- Putting these items in the mouth can lead to ingest of lead;
- Children can also breathe lead dust or lead contaminated soil stirred up by the wind or by play activities;
- During dry periods, dust from bare patches of contaminated soil can readily become airborne increasing the likelihood of inhalation;
- Airborne dust and lead contaminated soil can settle on clothes and shoes and then be tracked into the home;
- Pets can also track lead contaminated soil into the home in the coats and paws.
Total Soil Lead Concentration (ppm)
Interpretation 100 or less:
Soil lead is at background levels for urban areas. To minimize exposure, follow good hygiene practices during and after handling this soil.
Soil lead is elevated relative to background levels for urban areas, but still less than the federal limit of 400 ppm. To minimize exposure, follow good hygiene practices during and after handling this soil.
Soil shows significant contamination with lead. Although less than the federal limit of 400 ppm, further testing and evaluation are recommended. To minimize exposure, follow good hygiene practices during and after handling this soil. Children should not play in bare soil.
Soil test is above the federal limit of 400 ppm total lead in soil. Further testing and/or evaluation are strongly recommended. This soil should not be used for vegetable gardening. To minimize exposure, follow good hygiene practices during and after handling this soil. Surface 6-8 inches may require treatment or replacement. Children should not play in bare soil. Children exposed to this soil may require a blood lead test. Contact your pediatrician or the Delaware Division of Public Health for further guidance.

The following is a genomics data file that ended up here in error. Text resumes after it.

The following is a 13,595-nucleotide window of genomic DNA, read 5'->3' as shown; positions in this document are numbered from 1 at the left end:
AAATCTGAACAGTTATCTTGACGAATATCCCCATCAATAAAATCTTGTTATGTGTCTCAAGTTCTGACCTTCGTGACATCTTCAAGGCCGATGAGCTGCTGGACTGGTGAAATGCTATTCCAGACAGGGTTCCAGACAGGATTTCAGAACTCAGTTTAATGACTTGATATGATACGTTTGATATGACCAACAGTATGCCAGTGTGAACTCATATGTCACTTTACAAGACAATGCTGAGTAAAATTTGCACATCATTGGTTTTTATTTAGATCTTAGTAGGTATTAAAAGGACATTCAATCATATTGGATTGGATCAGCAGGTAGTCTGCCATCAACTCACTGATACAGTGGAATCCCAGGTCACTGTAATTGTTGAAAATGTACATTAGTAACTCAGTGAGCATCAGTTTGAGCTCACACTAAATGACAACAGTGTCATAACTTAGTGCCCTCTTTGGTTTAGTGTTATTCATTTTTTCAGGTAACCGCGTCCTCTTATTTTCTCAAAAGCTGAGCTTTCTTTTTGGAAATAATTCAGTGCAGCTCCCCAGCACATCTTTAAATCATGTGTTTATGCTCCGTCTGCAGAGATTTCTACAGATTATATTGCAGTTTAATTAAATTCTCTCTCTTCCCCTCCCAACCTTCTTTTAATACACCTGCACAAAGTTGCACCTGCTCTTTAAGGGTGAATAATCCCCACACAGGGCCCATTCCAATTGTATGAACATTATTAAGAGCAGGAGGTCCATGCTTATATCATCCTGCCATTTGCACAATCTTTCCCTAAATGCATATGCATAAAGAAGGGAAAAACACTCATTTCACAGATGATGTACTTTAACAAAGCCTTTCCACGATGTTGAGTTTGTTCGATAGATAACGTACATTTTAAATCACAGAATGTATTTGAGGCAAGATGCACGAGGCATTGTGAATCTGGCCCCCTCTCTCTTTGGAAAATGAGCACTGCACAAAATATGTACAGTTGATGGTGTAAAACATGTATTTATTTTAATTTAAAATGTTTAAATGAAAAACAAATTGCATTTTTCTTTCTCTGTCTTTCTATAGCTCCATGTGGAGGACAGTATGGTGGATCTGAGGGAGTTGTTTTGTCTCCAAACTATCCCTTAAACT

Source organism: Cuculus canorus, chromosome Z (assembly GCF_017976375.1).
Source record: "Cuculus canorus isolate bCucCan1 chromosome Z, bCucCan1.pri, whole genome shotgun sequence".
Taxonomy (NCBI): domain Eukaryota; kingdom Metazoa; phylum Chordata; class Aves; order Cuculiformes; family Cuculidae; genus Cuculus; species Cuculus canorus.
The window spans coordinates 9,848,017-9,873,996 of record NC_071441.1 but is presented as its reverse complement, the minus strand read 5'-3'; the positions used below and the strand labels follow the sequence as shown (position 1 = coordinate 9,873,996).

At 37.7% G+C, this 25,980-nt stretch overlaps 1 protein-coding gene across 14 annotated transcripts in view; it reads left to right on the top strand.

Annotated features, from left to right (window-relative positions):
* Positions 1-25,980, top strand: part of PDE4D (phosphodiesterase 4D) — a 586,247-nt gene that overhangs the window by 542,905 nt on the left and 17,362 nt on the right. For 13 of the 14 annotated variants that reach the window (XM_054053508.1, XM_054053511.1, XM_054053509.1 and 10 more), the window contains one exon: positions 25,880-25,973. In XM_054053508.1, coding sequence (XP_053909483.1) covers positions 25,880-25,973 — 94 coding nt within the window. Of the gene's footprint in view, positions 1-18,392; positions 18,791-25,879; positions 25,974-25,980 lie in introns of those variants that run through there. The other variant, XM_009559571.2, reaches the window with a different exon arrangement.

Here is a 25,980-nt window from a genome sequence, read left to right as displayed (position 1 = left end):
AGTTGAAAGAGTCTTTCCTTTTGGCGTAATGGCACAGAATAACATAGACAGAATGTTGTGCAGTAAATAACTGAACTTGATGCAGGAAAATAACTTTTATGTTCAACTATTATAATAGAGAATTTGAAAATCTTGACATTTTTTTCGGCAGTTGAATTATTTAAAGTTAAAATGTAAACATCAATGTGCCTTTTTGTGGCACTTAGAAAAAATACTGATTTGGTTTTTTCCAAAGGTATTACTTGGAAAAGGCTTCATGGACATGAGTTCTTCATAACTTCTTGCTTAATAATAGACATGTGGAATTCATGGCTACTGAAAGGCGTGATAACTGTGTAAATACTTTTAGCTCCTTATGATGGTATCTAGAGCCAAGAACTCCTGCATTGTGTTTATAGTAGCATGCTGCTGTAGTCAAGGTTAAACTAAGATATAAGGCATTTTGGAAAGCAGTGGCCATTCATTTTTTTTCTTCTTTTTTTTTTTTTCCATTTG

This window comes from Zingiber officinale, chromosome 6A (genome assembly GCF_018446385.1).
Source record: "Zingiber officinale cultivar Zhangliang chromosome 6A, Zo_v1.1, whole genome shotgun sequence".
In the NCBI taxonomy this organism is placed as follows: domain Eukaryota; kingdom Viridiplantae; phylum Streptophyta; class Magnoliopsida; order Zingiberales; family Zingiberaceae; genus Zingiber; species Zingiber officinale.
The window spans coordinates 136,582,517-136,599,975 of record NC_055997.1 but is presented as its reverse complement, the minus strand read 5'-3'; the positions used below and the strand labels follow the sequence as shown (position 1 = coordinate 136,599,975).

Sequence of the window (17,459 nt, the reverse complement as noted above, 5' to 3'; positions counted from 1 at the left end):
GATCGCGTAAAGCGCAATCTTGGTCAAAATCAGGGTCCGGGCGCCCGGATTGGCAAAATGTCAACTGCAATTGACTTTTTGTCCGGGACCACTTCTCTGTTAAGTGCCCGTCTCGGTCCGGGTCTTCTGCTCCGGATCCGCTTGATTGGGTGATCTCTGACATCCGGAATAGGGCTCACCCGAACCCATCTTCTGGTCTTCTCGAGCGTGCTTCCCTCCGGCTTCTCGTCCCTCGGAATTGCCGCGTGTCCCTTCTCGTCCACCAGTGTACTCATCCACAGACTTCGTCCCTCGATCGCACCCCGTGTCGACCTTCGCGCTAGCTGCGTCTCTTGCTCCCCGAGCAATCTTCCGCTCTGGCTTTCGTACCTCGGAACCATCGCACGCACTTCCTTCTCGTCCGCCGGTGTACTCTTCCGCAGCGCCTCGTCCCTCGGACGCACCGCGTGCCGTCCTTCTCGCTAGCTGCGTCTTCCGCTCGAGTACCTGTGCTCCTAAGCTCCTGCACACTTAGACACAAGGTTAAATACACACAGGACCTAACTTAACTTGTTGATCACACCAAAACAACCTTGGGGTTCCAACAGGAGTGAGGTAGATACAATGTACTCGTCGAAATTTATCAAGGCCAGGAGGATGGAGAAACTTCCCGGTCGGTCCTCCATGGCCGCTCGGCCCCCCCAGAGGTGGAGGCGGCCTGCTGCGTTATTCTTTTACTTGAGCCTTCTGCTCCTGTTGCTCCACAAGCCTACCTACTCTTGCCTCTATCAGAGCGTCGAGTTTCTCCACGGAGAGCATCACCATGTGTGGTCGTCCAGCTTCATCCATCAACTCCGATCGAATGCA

- Inorganic arsenic compounds were often used in agricultural pesticides until the 1940s;
- Arsenic in soil results from pesticide use, mining operations, coal burning power plants, and waste disposal;
- Sites of former tanneries generally have large amounts of arsenic in the soil;
- Arsenic was used a wood preservative (copper chromated arsenic [CCA]) and the treated wood referred to as “pressure-treated”;
- In 2003 CCA was phased-out, but wood treated prior to this date could still be used.
- High does of arsenic can be deadly, especially in a short period of time;
- Long term exposure to low levels of arsenic will not cause immediate effects, but those exposed can suffer cancer of the skin, bladder, liver, lungs, and kidneys;
- Children are at more risk of exposure because they put objects in their mouths, eat soil, and spend more time outdoors.
For information on Cadmium and soil contaminated with Cadmium, click on this link.
For information on Nickel and soil contaminated with Nickel, click on this link.
UD Soil Testing Program – Lead Test (And other heavy metals):
An initial screen for those who suspect that their soil may be contaminated with lead and/or other heavy metals. The test requires a special soil test kit with specific instructions on collecting the sample. This test is only a screen and further testing by an environmental laboratory may be recommended based upon the results. The basic lead screen test is $10.00.
Upon request, soil samples can be tested for heavy metals (in addition to the Soil Lead Screening test listed above): Arsenic (As), Cadmium (Cd), Chromium (Cr), and Nickel (Ni). Call 302-831-1392 or email Soiltest@udel.edu for specific questions concerning the costs involved and collection of samples.
Also upon request, soil samples can be tested for Sodium (Na). Contact the program at 302-831-1392 or email: Soiltest@udel.edu for additional information on requests for testing for the presence of heavy metals or sodium.